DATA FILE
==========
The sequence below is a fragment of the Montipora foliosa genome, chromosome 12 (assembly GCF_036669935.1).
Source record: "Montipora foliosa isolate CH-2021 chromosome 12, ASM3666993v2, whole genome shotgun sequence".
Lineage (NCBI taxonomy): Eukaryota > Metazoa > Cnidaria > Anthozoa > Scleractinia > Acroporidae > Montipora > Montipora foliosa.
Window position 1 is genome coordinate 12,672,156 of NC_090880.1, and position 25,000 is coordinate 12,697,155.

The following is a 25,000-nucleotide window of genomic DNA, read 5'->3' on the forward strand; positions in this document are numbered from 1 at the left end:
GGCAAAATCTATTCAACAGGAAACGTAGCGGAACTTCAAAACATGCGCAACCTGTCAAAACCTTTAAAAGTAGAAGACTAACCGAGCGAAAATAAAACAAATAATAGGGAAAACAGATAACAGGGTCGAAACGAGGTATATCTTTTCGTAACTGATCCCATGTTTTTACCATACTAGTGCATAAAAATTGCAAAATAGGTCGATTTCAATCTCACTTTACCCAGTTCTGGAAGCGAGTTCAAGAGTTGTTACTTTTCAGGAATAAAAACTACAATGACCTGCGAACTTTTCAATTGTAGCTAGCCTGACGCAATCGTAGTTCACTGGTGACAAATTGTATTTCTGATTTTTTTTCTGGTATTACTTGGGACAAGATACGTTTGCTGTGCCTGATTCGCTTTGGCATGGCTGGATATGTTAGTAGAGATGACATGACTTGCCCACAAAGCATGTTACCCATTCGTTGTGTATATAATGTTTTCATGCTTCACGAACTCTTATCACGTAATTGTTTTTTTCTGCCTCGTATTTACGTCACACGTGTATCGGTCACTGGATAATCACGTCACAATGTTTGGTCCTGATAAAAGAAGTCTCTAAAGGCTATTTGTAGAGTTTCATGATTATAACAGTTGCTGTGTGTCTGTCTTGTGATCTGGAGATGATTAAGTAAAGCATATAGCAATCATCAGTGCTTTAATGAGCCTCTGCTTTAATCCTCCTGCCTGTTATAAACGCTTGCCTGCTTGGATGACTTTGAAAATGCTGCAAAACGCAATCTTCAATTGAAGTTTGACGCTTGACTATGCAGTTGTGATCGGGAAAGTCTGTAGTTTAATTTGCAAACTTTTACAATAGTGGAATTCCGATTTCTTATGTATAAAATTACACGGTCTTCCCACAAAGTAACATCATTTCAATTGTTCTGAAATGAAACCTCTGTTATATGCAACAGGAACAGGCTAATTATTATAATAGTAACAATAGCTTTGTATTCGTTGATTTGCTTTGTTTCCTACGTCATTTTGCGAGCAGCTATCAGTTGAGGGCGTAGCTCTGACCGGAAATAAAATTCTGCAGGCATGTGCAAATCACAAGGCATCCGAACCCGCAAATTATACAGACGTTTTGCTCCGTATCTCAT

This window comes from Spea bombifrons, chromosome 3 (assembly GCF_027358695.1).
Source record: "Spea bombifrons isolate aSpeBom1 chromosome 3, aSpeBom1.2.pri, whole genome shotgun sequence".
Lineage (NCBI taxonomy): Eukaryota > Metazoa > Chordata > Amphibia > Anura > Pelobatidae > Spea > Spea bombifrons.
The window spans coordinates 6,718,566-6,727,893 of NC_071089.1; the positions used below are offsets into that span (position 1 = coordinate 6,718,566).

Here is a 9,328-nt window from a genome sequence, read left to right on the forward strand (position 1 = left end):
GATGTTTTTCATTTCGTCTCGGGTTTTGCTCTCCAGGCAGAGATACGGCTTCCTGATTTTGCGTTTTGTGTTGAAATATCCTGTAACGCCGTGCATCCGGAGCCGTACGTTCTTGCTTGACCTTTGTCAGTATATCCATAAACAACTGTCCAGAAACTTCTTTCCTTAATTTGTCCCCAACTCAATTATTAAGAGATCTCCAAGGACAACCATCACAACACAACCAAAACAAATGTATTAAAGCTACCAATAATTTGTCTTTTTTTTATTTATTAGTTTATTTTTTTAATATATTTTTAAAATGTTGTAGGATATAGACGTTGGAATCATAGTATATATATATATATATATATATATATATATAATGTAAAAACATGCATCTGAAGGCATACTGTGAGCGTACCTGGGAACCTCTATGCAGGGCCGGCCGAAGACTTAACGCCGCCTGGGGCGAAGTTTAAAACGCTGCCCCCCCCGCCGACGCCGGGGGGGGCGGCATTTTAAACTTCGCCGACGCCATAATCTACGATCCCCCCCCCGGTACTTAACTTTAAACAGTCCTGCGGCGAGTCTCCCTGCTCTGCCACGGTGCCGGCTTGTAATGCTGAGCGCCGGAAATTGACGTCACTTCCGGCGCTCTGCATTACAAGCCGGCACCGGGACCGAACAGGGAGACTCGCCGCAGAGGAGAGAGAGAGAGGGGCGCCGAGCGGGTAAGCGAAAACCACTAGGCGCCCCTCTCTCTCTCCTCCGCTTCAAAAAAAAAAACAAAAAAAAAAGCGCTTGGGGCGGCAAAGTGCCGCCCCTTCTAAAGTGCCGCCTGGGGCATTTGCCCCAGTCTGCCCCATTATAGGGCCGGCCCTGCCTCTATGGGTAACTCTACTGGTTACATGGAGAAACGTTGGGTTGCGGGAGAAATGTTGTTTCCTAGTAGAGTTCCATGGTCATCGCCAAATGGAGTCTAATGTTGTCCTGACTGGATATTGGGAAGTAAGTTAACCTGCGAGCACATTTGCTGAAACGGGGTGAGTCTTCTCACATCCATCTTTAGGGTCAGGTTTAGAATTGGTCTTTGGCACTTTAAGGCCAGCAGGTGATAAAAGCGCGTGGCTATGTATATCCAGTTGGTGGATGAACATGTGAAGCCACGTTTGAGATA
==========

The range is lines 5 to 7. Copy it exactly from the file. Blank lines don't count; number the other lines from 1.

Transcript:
The following is a 25,000-nucleotide window of genomic DNA, read 5'->3' on the forward strand; positions in this document are numbered from 1 at the left end:
GGCAAAATCTATTCAACAGGAAACGTAGCGGAACTTCAAAACATGCGCAACCTGTCAAAACCTTTAAAAGTAGAAGACTAACCGAGCGAAAATAAAACAAATAATAGGGAAAACAGATAACAGGGTCGAAACGAGGTATATCTTTTCGTAACTGATCCCATGTTTTTACCATACTAGTGCATAAAAATTGCAAAATAGGTCGATTTCAATCTCACTTTACCCAGTTCTGGAAGCGAGTTCAAGAGTTGTTACTTTTCAGGAATAAAAACTACAATGACCTGCGAACTTTTCAATTGTAGCTAGCCTGACGCAATCGTAGTTCACTGGTGACAAATTGTATTTCTGATTTTTTTTCTGGTATTACTTGGGACAAGATACGTTTGCTGTGCCTGATTCGCTTTGGCATGGCTGGATATGTTAGTAGAGATGACATGACTTGCCCACAAAGCATGTTACCCATTCGTTGTGTATATAATGTTTTCATGCTTCACGAACTCTTATCACGTAATTGTTTTTTTCTGCCTCGTATTTACGTCACACGTGTATCGGTCACTGGATAATCACGTCACAATGTTTGGTCCTGATAAAAGAAGTCTCTAAAGGCTATTTGTAGAGTTTCATGATTATAACAGTTGCTGTGTGTCTGTCTTGTGATCTGGAGATGATTAAGTAAAGCATATAGCAATCATCAGTGCTTTAATGAGCCTCTGCTTTAATCCTCCTGCCTGTTATAAACGCTTGCCTGCTTGGATGACTTTGAAAATGCTGCAAAACGCAATCTTCAATTGAAGTTTGACGCTTGACTATGCAGTTGTGATCGGGAAAGTCTGTAGTTTAATTTGCAAACTTTTACAATAGTGGAATTCCGATTTCTTATGTATAAAATTACACGGTCTTCCCACAAAGTAACATCATTTCAATTGTTCTGAAATGAAACCTCTGTTATATGCAACAGGAACAGGCTAATTATTATAATAGTAACAATAGCTTTGTATTCGTTGATTTGCTTTGTTTCCTACGTCATTTTGCGAGCAGCTATCAGTTGAGGGCGTAGCTCTGACCGGAAATAAAATTCTGCAGGCATGTGCAAATCACAAGGCATCCGAACCCGCAAATTATACAGACGTTTTGCTCCGTATCTCAT

This window comes from Spea bombifrons, chromosome 3 (assembly GCF_027358695.1).